Radovan Karadzic will conduct his own defence in the Hague tribunal for the war crimes, relatives said on Wednesday.
Karadzic, leader of the Bosnian Serbs in the 1992-95 Bosnia war, was arrested in Serbia on Monday after 11 years on the run.
He was one of three war crimes fugitives from the Yugoslav wars, their arrest a key condition for Serbia to move towards European Union membership. He is currently in a Belgrade prison awaiting extradition, which could come sometime this weekend.
Karadzic's lawyer in Serbia, Svetozar Vujacic, said his client was in good mental and physical condition. He was not talking to investigators, but "defending himself with silence."
"He is going to have a legal team in Serbia but he will be defending himself (without a lawyer) during his trial at The Hague," Vujacic told Reuters.
Karadzic is twice indicted for genocide for the massacre of 8,000 Bosnian Muslims in the town of Srebrenica in 1995 and for the 43-month siege of Sarajevo. Some 11,000 Muslims died in the city from sniper fire, mortar attacks, starvation and illness.
Karadzic had wanted Serb areas of Bosnia to be linked to Serbia and other areas dominated by Serbs at a time when the Slobodan Milosevic, then Serbian president, was fanning nationalism in Serbia.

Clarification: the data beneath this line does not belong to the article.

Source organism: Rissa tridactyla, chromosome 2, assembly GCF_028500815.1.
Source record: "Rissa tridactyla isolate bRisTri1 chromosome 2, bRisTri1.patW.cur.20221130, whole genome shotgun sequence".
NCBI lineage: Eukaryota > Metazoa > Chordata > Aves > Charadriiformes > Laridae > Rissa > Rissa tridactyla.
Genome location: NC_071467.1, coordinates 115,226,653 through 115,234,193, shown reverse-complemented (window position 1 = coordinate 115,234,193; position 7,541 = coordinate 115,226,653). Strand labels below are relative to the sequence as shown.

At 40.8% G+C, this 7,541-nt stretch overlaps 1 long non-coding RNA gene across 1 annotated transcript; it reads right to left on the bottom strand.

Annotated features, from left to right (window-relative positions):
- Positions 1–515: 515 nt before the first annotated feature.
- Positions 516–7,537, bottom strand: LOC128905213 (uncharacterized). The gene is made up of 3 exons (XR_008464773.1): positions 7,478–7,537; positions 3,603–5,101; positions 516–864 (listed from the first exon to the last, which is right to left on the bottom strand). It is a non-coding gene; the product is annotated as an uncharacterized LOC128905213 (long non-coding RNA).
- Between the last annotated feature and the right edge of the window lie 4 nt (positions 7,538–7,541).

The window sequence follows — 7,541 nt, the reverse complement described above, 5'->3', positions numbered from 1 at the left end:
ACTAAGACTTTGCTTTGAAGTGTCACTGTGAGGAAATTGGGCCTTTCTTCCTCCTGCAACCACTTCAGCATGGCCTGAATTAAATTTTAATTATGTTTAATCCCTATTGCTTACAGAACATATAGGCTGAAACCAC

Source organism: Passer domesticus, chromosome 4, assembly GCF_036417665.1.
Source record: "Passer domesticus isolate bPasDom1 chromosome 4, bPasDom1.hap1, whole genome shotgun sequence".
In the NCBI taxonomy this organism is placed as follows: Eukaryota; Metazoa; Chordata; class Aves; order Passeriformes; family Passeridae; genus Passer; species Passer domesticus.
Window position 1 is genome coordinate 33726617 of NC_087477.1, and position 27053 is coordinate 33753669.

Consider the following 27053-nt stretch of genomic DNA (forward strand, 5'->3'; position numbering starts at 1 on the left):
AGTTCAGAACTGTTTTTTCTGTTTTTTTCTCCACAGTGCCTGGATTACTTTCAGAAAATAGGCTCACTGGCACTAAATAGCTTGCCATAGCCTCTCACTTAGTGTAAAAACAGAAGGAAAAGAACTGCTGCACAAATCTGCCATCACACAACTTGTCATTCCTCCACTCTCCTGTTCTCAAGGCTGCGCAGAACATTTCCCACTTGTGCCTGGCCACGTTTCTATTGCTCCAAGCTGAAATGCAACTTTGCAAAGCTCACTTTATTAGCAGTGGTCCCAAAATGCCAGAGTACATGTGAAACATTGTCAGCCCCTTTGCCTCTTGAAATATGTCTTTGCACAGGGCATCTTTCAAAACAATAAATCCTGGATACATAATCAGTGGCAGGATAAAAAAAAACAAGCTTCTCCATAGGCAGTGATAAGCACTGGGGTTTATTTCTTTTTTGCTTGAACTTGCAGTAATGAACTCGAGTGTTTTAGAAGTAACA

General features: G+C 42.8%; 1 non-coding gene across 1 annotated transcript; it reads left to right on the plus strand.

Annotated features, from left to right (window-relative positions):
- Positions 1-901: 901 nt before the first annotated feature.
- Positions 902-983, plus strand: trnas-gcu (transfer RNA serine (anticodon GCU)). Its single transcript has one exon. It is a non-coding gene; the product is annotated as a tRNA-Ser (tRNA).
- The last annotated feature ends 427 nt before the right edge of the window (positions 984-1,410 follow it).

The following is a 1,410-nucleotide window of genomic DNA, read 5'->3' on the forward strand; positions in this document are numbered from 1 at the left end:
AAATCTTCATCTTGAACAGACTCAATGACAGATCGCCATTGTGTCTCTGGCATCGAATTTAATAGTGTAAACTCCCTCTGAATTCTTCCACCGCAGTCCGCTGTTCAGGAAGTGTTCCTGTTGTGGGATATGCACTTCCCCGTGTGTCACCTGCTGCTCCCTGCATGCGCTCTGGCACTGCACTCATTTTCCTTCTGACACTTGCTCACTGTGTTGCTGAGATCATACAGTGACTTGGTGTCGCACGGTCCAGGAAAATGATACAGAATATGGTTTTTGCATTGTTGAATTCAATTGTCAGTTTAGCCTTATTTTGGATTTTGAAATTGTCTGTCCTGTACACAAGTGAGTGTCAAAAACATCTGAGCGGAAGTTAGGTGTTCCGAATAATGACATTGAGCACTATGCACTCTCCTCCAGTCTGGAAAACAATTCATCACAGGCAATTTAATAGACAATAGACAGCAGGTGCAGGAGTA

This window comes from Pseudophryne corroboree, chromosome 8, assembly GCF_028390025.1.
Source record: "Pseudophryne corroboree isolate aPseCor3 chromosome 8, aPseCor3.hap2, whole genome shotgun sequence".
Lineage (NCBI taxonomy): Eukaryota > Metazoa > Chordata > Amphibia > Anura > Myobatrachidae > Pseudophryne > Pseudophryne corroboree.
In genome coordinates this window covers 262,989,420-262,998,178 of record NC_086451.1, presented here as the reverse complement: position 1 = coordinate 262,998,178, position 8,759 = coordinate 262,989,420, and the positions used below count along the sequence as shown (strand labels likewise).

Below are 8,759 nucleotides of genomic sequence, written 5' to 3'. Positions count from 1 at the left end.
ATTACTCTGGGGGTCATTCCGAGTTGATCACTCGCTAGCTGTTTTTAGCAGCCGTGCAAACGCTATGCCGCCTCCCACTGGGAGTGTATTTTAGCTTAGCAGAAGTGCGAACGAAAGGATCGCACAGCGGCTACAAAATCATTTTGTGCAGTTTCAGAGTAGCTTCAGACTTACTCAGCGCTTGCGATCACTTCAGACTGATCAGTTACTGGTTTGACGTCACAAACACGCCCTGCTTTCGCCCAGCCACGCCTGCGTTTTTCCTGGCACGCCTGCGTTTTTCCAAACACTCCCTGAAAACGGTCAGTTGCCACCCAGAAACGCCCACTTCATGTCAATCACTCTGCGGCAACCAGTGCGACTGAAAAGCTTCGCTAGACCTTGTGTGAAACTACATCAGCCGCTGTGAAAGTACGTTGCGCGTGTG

The former Bosnian Serb leader lived under an assumed name for years and worked as a doctor of alternative medicine. He wore thick glasses and grew a bushy beard and long hair, which he wore in a plaited topknot, to hide his famous face.
"He has asked for a haircut and a shave," Vujacic said. "Today I expect to see him with his hair short and no beard."
Vujacic said he would formally appeal against Karadzic's extradition order on Friday, when a legal deadline expires.
"Planned to turn himself in"
Karadzic's wife and two children have been banned from leaving Bosnia under measures meant to choke off Karadzic's support network. It is up to Bosnia's peace overseer, Miroslav Lajcak, to give them permission to travel to Serbia.
"He had planned to turn himself in January 2009 because that is when the Hague tribunal is due to stop launching new trials," his brother Luka Karadzic said.
The EU has called the arrest "a milestone" on Serbia's road to joining the EU but said Belgrade must go further to reap the full benefits, by arresting Karadzic's military chief Ratko Mladic, who is wanted on the same charges.
Inside Serbia, the reaction has been muted. Government ministers have kept quiet, fearing a backlash from hardline nationalists who see Karadzic and Mladic as "heroes".
But even among nationalists, reaction has been limited to fiery rhetoric about betrayal, with ordinary people weighing the practical benefits of closer EU ties against national pride.
Last Mod: 23 Temmuz 2008, 15:55